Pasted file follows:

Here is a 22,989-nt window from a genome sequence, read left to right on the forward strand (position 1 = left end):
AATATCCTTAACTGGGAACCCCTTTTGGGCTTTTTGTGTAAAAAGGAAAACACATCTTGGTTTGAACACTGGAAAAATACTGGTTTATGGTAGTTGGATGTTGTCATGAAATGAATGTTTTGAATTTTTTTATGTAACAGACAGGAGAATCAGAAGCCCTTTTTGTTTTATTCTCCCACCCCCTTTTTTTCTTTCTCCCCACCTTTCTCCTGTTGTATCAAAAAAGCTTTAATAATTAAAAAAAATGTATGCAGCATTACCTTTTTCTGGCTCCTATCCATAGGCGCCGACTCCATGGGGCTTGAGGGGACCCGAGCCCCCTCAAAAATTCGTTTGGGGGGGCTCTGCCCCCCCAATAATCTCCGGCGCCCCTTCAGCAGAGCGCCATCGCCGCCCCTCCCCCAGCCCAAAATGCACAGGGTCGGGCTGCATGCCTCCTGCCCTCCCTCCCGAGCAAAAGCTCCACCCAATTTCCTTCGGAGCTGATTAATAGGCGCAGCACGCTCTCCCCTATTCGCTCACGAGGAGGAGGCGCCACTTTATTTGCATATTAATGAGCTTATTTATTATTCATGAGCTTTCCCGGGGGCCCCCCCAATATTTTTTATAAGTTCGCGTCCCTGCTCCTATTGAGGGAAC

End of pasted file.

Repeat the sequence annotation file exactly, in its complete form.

Here is a 22,989-nt window from a genome sequence, read left to right on the forward strand (position 1 = left end):
AATATCCTTAACTGGGAACCCCTTTTGGGCTTTTTGTGTAAAAAGGAAAACACATCTTGGTTTGAACACTGGAAAAATACTGGTTTATGGTAGTTGGATGTTGTCATGAAATGAATGTTTTGAATTTTTTTATGTAACAGACAGGAGAATCAGAAGCCCTTTTTGTTTTATTCTCCCACCCCCTTTTTTTCTTTCTCCCCACCTTTCTCCTGTTGTATCAAAAAAGCTTTAATAATTAAAAAAAATGTATGCAGCATTACCTTTTTCTGGCTCCTATCCATAGGCGCCGACTCCATGGGGCTTGAGGGGACCCGAGCCCCCTCAAAAATTCGTTTGGGGGGGCTCTGCCCCCCCAATAATCTCCGGCGCCCCTTCAGCAGAGCGCCATCGCCGCCCCTCCCCCAGCCCAAAATGCACAGGGTCGGGCTGCATGCCTCCTGCCCTCCCTCCCGAGCAAAAGCTCCACCCAATTTCCTTCGGAGCTGATTAATAGGCGCAGCACGCTCTCCCCTATTCGCTCACGAGGAGGAGGCGCCACTTTATTTGCATATTAATGAGCTTATTTATTATTCATGAGCTTTCCCGGGGGCCCCCCCAATATTTTTTATAAGTTCGCGTCCCTGCTCCTATTGAGGGAAC